Film
Film

Women and people of color are still underrepresented at top film festivals from 2017-2019 worldwide, said a new study released on Saturday.

The study titled “Inclusion at Film Festivals” released by the University of Southern California (USC) Annenberg School for Communication and Journalism and the Time’s Up Foundation overviewed the gender and race/ethnicity of directors, festival programmers and executives at top film festivals from 2017-2019 in the United States and abroad.

A total of 289 narrative competition movies were programmed across the 5 top films festivals, Berlin, Cannes, Sundance, Toronto, Venice, from 2017-2019 with 303 directors attached. Overall, 25 percent of competition directors were women. This calculated into a gender ratio of 2.9 males to every one female, according to the study.

Focusing on directors that were not white, 35 percent of helmers were from underrepresented racial/ethnic groups. This is a ratio of 1.9 white directors to every one director of color.

The study said that the crossing of gender and underrepresented racial/ethnic status revealed an all too common story. Around 47 percent of all narrative competition directors were white males followed by 27 percent who were underrepresented males. White female directors were roughly a sixth of all helmers (17 percent) and women of color were only 8 percent.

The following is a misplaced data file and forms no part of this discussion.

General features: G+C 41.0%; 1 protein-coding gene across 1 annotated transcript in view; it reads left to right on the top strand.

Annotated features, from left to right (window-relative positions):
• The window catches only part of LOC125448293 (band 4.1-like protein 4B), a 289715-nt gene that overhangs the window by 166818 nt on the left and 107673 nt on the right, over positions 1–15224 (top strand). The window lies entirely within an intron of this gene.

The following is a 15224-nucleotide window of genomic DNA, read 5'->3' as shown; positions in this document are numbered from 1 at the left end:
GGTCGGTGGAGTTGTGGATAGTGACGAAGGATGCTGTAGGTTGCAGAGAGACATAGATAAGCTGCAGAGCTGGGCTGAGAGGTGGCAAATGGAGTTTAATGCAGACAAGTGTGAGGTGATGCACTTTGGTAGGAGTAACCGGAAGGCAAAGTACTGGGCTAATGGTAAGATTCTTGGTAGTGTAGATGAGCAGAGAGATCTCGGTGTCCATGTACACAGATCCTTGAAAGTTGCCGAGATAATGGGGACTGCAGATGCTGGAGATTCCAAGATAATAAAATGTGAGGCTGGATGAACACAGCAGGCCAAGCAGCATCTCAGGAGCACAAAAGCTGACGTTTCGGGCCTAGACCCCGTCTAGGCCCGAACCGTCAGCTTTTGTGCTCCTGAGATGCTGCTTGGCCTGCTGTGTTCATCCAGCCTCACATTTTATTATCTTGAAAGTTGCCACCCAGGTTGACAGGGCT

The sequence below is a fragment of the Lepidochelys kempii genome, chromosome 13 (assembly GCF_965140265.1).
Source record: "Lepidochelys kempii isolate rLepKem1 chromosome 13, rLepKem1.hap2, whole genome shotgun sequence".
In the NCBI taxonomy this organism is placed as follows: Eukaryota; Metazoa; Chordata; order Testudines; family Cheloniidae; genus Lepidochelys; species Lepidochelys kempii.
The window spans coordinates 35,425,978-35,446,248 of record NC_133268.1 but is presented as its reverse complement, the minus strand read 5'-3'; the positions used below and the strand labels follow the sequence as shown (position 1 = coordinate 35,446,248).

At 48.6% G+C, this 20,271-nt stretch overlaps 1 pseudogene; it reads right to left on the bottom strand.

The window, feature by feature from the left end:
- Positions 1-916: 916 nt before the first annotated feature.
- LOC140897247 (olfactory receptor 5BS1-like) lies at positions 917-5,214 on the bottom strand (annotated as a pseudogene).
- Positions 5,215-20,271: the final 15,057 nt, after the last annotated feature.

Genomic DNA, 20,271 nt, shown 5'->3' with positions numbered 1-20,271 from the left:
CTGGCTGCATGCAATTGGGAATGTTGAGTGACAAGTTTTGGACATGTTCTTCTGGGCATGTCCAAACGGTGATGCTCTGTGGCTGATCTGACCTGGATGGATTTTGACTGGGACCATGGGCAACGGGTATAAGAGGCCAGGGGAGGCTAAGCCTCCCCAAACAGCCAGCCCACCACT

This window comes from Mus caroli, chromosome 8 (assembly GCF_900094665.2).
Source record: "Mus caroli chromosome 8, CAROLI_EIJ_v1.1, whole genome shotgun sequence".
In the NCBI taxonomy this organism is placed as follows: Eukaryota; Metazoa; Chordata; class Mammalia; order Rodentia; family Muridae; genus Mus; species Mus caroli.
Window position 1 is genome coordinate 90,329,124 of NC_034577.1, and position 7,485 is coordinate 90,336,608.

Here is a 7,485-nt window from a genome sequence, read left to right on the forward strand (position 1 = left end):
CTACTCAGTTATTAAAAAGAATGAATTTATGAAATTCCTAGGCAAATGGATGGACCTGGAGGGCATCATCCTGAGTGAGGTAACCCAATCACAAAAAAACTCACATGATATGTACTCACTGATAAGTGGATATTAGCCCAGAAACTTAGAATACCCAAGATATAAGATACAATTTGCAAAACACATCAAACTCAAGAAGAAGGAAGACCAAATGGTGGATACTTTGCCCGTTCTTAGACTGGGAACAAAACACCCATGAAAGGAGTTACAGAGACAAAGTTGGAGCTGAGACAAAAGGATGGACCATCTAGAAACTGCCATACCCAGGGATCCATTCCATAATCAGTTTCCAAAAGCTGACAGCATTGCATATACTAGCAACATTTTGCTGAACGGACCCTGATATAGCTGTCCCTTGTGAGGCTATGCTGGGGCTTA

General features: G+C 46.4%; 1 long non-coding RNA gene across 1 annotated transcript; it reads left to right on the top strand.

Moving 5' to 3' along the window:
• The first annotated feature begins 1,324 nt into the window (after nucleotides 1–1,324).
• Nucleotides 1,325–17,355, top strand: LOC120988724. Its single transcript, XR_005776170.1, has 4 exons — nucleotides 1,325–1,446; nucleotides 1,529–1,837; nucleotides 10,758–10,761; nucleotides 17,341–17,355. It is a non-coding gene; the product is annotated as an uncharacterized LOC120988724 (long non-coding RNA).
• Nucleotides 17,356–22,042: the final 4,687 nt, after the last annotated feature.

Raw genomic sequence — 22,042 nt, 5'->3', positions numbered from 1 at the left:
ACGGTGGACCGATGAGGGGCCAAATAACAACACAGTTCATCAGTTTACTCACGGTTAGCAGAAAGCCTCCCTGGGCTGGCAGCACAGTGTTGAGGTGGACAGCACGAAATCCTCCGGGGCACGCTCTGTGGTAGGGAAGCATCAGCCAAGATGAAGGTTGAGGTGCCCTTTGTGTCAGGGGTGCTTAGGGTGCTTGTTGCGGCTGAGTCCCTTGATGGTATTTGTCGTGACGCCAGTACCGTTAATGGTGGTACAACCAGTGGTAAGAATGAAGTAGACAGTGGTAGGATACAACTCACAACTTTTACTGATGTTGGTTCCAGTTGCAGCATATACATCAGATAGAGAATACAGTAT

The study also assessed the gender and underrepresented status of the festivals’ top executives including president, head, director or artistic director and found that the five festivals were run by 7 males and 3 females. Only 1 of the 10 executives were from an underrepresented racial group.

Turning to top programmers or selection committees, the study suggested that a full 47 percent were female and 53 percent were male as of 2019 across the 5 top film festivals. Only 21 percent of programmers were from underrepresented racial/ethnic groups across these prestigious distribution platforms. Overall, only 7 percent of programmers were men of color and 14 percent were women of color. Enditem

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